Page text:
Catholic Transcript Magazine of the Roman Catholic Archdiocese of Hartford Connecticut

Thursday, February 22, 2018

genocide 7317 a webScholar and lecturer Robert Marlin talks with an attendee at his presentation about Christian martyrdom today in the Middle east on April 10 at the Basilica of the Immaculate Conception in Waterbury. (Photo by Jack Sheedy)

WATERBURY – Is Christianity under attack? Are Christians in the Middle East facing persecution and genocide at the hands of Muslim extremists? What can be done to wake up the Western world to “a tragedy of epic proportions” in Lebanon, Syria and other Middle Eastern nations?

These are some of the questions raised by George Marlin, an international scholar, lecturer and political analyst, during a 30-minute presentation before some 100 people at the Basilica of the Immaculate Conception April 10.

“There are more Christian martyrs today than back in the early days of the church,” Mr. Marlin said. “It means priests being murdered. It means destruction of Christian homes and businesses en masse. It means criminal punishment for acting one’s faith in public. And it means kidnapping of children, particularly Christian girls who are being sold into slavery by ISIS, or being forced to convert and marry.”

Mr. Marlin is chairman of Aid to the Church in Need USA and is a former executive director of the Port Authority of New York and New Jersey. He is the author and editor of 12 books, including: Christian Persecutions in the Middle East, A 21st Century Tragedy (2015), on which his talk was based.

He said Aid to the Church in Need was established at the request of Pope Pius XII in 1947 to help persecuted Christians around the world.

He said that when ISIS began committing atrocities in 2014, Secretary of State John Kerry said their actions were “unthinkable” for the 21st century. “But the unthinkable is happening in the present time,” Mr. Marlin said. “And so part of the reason I wrote this book is to jolt the conscience of the West.”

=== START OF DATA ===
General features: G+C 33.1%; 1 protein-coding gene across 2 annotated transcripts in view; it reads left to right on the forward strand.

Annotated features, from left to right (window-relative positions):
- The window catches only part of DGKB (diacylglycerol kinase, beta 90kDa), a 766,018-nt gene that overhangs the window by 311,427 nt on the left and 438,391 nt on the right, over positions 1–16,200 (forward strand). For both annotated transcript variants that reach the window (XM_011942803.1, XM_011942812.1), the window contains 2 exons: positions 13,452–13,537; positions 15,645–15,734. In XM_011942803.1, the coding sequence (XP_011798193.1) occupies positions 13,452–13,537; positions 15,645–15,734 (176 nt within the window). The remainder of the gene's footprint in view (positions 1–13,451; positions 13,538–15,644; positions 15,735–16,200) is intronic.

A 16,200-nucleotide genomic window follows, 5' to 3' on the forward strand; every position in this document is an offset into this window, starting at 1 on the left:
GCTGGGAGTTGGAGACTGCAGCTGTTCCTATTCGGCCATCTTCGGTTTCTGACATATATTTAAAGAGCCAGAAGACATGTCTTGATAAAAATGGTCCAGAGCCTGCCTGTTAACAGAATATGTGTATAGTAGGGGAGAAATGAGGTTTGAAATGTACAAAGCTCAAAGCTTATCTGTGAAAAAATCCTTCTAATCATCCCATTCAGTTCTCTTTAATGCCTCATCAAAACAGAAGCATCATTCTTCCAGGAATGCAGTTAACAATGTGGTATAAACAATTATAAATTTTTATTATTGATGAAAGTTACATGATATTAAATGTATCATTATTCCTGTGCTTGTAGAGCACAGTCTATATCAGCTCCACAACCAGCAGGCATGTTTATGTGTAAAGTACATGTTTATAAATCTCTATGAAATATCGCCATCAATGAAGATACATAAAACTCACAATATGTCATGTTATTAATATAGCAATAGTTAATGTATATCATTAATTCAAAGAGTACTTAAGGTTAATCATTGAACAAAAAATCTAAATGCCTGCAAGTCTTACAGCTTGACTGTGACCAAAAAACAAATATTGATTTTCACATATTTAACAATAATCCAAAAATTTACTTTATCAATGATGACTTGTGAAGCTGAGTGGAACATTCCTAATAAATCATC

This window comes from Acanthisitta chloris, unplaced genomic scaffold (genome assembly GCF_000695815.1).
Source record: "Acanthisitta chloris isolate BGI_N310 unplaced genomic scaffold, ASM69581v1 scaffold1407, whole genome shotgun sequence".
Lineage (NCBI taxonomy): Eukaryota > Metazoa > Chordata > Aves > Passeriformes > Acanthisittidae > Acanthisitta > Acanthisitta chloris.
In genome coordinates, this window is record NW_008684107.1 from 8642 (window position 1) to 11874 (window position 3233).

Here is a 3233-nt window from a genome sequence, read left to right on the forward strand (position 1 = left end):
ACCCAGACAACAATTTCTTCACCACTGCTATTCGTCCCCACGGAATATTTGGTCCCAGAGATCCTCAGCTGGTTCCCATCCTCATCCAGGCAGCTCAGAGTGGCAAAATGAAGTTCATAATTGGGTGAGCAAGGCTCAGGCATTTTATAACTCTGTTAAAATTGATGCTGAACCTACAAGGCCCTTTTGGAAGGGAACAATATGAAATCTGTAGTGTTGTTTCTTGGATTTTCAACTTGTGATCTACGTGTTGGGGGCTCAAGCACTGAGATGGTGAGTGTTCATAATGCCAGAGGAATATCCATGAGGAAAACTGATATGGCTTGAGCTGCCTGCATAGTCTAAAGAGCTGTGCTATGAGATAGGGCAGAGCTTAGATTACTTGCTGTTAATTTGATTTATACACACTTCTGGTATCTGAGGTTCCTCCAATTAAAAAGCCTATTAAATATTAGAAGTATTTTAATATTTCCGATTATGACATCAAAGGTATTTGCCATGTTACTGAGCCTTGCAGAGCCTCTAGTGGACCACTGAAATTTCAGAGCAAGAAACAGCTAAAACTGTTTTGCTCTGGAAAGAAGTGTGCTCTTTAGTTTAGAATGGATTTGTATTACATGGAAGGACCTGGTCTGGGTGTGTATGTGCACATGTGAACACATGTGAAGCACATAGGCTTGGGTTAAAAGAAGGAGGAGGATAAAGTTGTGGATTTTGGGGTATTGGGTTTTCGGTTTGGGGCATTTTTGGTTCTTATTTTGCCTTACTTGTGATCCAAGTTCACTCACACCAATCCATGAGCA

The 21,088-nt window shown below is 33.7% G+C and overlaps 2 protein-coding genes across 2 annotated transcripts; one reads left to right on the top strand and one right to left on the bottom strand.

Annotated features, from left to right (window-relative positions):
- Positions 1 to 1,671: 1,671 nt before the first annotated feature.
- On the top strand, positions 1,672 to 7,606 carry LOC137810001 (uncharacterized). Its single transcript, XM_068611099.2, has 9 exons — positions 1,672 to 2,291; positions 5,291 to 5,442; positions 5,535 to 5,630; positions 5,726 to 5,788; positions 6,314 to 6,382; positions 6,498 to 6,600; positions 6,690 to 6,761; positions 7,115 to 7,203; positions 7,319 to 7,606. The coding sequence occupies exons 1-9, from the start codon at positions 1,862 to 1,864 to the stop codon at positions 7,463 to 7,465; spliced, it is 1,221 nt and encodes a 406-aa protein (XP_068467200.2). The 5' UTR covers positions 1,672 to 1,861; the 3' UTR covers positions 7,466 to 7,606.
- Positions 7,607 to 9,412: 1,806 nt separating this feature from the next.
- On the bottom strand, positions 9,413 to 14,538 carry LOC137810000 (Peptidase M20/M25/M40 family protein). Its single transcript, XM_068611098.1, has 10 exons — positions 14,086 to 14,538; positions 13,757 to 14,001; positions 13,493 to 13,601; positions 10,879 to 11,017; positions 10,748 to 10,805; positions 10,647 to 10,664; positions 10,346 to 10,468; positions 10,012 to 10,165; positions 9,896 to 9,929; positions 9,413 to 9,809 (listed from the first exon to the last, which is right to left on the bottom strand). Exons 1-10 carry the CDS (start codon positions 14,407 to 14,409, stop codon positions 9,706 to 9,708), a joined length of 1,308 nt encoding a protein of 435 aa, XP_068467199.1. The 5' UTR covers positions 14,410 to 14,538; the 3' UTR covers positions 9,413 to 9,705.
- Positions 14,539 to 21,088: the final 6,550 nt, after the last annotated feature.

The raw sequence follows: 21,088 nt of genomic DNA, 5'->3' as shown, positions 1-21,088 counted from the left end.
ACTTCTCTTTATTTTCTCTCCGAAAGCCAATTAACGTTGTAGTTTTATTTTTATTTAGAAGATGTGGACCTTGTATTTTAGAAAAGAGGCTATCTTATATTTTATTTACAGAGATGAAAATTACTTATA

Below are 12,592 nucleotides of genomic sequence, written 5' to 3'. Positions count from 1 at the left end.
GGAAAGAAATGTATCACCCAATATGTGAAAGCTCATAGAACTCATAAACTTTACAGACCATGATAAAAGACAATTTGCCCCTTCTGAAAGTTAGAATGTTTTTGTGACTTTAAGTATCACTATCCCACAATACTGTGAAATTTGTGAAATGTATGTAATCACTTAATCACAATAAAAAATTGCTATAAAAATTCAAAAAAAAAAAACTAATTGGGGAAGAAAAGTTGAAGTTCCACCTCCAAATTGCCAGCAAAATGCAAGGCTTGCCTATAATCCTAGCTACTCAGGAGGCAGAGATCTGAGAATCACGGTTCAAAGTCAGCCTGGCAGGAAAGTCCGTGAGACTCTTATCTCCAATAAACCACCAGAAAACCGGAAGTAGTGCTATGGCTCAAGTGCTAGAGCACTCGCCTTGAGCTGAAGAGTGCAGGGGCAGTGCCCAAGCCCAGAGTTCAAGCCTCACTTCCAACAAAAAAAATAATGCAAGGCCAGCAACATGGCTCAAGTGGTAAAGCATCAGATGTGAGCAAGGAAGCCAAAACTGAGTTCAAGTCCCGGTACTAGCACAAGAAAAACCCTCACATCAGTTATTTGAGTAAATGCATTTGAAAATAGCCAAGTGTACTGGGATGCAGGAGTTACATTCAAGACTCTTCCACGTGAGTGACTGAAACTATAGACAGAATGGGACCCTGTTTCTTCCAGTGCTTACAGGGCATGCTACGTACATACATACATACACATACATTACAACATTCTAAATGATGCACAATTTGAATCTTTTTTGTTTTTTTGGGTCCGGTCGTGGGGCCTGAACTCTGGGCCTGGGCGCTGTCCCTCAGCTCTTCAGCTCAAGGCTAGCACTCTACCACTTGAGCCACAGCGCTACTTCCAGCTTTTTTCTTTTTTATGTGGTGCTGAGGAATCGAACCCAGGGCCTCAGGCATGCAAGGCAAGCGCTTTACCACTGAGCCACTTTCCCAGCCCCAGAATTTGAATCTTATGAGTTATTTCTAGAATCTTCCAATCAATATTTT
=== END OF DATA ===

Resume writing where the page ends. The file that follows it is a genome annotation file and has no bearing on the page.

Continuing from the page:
Persecution is systemic in Middle Eastern countries, he said. In Lebanon, Hezbollah has destroyed Christian sites, institutions and media outlets. Good Friday was cancelled as a national holiday in 2007. Over a million Syrian refugees are registered in Lebanon, and 500,000 more are unregistered, he said. Twenty-five percent of the Lebanese population today are Syrians, mostly Christians, who have escaped ISIS, he said.

“Too many people in the West are sticking their heads in the ground and just trying to ignore it,” he said. “So my intent and the intent of Aid to the Church in Need is not only to help people but to bang the pots and pans and try to wake up the West to come to grips with what is happening.”

When ISIS jihadists beheaded 21 Egyptian Coptic Christians in 2015, U.S. administration officials decried the murder of “Egyptian citizens,” Mr. Marlin said. “They weren’t murdered because they were Egyptian citizens. They were murdered because they were Egyptian Christians.”

Today there are no Christians left in ISIS-held territories, he said. “When ISIS took Mosul in June 2014, more than 120,000 Christians were forced to flee. Yet the world has not come to understand and confront the genocidal behavior of ISIS.”

He said, “The question we must ask is this: Are we witnessing a Christian genocide? The answer is yes.”

In March 2016, Secretary of State Kerry finally admitted that ISIS is committing genocide against Christians and other minorities in the Middle East. “The question now is, What’s next?” Mr. Marlin said.

After the presentation, Father Christopher M. Ford, rector of the basilica, led the congregation in prayer, asking God for an end to violence and for help for the refugees.

Jane Bate drove from Cheshire to hear Mr. Marlin’s talk. “I am beyond thrilled to see the matter of the persecuted Christians being addressed. I’ve been waiting to see churches take a stand,” she said. “We are not allowed to build churches or even repair churches over there, yet look at the growth of mosques over here. It’s very much a double standard.”

Marie Broderick, a Beacon Falls resident and a parishioner at the basilica, said, “I was devastated by the fact that Christian genocide is going on. It’s not being acknowledged in our country, and I think that’s a grave injustice.”

Asked what should be done, she said, “We need to pray, first of all, and then we need to be activists. We need to contact our representatives and tell them to acknowledge the fact that Christians are being persecuted.”